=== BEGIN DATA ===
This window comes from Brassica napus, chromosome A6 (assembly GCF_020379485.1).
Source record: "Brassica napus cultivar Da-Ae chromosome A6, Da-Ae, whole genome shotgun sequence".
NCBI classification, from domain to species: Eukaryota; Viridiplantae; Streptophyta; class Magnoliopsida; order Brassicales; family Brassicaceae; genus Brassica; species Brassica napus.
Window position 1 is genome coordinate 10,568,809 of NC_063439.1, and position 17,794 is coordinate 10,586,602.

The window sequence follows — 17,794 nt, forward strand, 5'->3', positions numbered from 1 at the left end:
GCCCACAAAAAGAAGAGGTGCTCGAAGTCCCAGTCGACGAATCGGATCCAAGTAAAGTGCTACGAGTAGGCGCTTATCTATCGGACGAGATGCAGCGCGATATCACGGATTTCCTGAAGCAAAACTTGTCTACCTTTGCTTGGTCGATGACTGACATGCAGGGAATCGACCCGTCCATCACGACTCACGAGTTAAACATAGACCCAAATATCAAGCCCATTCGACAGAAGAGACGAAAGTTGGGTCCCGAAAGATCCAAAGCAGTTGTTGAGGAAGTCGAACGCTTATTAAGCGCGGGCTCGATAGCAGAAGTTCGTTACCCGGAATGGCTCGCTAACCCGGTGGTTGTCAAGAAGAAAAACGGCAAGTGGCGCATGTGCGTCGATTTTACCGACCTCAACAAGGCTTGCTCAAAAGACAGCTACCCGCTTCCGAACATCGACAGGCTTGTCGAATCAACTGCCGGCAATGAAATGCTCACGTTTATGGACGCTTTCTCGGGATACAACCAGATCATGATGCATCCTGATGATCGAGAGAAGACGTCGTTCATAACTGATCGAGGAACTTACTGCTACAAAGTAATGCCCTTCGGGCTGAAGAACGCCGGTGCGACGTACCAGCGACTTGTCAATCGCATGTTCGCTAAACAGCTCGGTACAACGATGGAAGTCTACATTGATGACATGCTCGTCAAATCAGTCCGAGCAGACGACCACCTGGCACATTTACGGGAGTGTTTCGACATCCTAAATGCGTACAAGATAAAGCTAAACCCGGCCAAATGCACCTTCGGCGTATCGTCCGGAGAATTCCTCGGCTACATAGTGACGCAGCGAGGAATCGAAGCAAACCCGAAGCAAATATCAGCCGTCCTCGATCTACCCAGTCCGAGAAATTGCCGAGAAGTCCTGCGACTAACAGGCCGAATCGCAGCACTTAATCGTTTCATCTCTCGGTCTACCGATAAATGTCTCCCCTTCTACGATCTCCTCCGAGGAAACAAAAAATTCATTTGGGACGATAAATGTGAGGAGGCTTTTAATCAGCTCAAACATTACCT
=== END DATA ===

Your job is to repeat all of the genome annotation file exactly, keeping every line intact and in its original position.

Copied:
This window comes from Brassica napus, chromosome A6 (assembly GCF_020379485.1).
Source record: "Brassica napus cultivar Da-Ae chromosome A6, Da-Ae, whole genome shotgun sequence".
NCBI classification, from domain to species: Eukaryota; Viridiplantae; Streptophyta; class Magnoliopsida; order Brassicales; family Brassicaceae; genus Brassica; species Brassica napus.
Window position 1 is genome coordinate 10,568,809 of NC_063439.1, and position 17,794 is coordinate 10,586,602.

The window sequence follows — 17,794 nt, forward strand, 5'->3', positions numbered from 1 at the left end:
GCCCACAAAAAGAAGAGGTGCTCGAAGTCCCAGTCGACGAATCGGATCCAAGTAAAGTGCTACGAGTAGGCGCTTATCTATCGGACGAGATGCAGCGCGATATCACGGATTTCCTGAAGCAAAACTTGTCTACCTTTGCTTGGTCGATGACTGACATGCAGGGAATCGACCCGTCCATCACGACTCACGAGTTAAACATAGACCCAAATATCAAGCCCATTCGACAGAAGAGACGAAAGTTGGGTCCCGAAAGATCCAAAGCAGTTGTTGAGGAAGTCGAACGCTTATTAAGCGCGGGCTCGATAGCAGAAGTTCGTTACCCGGAATGGCTCGCTAACCCGGTGGTTGTCAAGAAGAAAAACGGCAAGTGGCGCATGTGCGTCGATTTTACCGACCTCAACAAGGCTTGCTCAAAAGACAGCTACCCGCTTCCGAACATCGACAGGCTTGTCGAATCAACTGCCGGCAATGAAATGCTCACGTTTATGGACGCTTTCTCGGGATACAACCAGATCATGATGCATCCTGATGATCGAGAGAAGACGTCGTTCATAACTGATCGAGGAACTTACTGCTACAAAGTAATGCCCTTCGGGCTGAAGAACGCCGGTGCGACGTACCAGCGACTTGTCAATCGCATGTTCGCTAAACAGCTCGGTACAACGATGGAAGTCTACATTGATGACATGCTCGTCAAATCAGTCCGAGCAGACGACCACCTGGCACATTTACGGGAGTGTTTCGACATCCTAAATGCGTACAAGATAAAGCTAAACCCGGCCAAATGCACCTTCGGCGTATCGTCCGGAGAATTCCTCGGCTACATAGTGACGCAGCGAGGAATCGAAGCAAACCCGAAGCAAATATCAGCCGTCCTCGATCTACCCAGTCCGAGAAATTGCCGAGAAGTCCTGCGACTAACAGGCCGAATCGCAGCACTTAATCGTTTCATCTCTCGGTCTACCGATAAATGTCTCCCCTTCTACGATCTCCTCCGAGGAAACAAAAAATTCATTTGGGACGATAAATGTGAGGAGGCTTTTAATCAGCTCAAACATTACCT